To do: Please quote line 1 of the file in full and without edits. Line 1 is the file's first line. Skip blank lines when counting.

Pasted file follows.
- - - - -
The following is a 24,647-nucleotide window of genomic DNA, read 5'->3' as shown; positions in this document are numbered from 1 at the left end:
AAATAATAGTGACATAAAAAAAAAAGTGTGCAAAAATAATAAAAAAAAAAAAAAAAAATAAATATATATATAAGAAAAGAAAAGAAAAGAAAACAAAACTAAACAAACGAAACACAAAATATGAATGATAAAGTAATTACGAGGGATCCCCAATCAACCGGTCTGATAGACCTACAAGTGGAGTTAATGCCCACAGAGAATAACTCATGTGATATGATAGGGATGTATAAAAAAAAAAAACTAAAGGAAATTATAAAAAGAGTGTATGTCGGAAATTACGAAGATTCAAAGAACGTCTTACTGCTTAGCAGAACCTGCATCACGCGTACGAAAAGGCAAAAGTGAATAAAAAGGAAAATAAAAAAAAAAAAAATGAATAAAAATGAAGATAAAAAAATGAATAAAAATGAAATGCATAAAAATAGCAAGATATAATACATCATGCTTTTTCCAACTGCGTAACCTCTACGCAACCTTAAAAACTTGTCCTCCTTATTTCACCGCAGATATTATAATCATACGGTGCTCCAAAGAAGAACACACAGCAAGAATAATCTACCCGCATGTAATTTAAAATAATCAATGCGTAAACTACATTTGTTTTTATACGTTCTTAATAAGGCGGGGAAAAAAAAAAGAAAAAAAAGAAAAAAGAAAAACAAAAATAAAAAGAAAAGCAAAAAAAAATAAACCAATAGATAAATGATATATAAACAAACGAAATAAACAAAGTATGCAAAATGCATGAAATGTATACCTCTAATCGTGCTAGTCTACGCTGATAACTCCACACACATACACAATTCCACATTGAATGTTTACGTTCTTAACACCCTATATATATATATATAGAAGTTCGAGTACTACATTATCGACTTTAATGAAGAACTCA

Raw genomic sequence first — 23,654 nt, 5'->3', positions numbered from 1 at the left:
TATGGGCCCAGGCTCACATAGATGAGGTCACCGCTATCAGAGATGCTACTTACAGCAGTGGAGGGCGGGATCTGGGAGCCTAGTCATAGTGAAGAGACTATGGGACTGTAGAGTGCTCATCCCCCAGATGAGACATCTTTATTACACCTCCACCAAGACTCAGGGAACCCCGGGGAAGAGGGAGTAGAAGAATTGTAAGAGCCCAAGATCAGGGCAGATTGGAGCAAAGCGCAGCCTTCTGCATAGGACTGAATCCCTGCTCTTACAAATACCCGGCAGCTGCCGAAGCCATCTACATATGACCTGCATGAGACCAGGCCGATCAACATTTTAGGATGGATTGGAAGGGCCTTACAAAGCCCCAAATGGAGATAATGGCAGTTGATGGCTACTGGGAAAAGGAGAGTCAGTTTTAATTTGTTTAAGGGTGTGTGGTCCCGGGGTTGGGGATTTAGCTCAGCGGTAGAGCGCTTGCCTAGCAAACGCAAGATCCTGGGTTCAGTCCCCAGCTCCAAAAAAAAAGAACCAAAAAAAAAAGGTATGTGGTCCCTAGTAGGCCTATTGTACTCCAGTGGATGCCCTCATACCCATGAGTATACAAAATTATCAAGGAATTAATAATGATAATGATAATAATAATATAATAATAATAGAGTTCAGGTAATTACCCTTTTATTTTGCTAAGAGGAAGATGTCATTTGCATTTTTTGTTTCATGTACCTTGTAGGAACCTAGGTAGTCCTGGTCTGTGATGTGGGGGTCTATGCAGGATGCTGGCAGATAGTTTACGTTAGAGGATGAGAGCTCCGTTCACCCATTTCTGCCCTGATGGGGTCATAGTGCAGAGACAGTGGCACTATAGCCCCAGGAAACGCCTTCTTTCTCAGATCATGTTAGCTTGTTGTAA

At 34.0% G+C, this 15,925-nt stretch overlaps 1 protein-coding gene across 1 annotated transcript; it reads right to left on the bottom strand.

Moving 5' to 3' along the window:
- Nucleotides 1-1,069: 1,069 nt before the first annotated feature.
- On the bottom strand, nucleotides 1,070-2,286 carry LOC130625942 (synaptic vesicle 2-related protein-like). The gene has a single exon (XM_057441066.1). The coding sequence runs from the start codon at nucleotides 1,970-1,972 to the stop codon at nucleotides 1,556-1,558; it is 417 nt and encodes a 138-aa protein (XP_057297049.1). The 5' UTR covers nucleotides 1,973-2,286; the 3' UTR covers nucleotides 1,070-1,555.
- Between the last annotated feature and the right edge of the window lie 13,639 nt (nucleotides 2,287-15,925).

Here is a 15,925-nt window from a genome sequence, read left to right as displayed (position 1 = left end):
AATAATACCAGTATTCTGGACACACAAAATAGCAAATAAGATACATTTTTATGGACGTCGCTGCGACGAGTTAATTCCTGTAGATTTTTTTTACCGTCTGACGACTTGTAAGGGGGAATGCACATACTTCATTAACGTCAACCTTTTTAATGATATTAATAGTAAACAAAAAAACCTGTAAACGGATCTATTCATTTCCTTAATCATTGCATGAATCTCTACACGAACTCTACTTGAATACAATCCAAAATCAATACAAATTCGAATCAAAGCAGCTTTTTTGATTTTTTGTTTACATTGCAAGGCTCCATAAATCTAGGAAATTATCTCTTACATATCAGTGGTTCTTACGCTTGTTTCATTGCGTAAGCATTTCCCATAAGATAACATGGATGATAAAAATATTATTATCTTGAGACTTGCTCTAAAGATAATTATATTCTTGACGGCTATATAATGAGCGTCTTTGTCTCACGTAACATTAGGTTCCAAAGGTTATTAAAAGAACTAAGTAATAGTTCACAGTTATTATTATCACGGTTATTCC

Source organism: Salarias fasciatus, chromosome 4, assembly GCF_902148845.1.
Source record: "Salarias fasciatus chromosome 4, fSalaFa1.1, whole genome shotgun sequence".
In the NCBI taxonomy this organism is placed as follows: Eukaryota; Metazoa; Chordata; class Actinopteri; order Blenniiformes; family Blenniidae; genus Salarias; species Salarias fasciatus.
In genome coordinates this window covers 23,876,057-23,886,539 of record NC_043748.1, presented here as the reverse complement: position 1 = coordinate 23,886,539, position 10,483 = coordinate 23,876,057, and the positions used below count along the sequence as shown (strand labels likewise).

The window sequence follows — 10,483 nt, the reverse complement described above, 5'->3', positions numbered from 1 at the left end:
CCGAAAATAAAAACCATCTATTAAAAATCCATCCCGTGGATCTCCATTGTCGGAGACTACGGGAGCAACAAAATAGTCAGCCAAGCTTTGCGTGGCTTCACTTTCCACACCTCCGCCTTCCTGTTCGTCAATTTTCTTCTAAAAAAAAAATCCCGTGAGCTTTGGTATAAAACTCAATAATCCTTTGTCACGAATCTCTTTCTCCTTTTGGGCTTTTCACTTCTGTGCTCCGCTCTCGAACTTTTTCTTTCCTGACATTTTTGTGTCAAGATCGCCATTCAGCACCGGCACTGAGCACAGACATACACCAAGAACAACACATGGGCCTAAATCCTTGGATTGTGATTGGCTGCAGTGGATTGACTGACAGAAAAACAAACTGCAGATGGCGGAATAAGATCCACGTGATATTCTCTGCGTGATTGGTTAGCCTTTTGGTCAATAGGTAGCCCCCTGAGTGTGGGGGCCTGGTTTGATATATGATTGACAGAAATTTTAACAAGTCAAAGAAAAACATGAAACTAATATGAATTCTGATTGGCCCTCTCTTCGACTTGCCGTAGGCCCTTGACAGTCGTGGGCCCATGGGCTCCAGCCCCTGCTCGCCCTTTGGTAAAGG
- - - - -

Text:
The following is a 24,647-nucleotide window of genomic DNA, read 5'->3' as shown; positions in this document are numbered from 1 at the left end: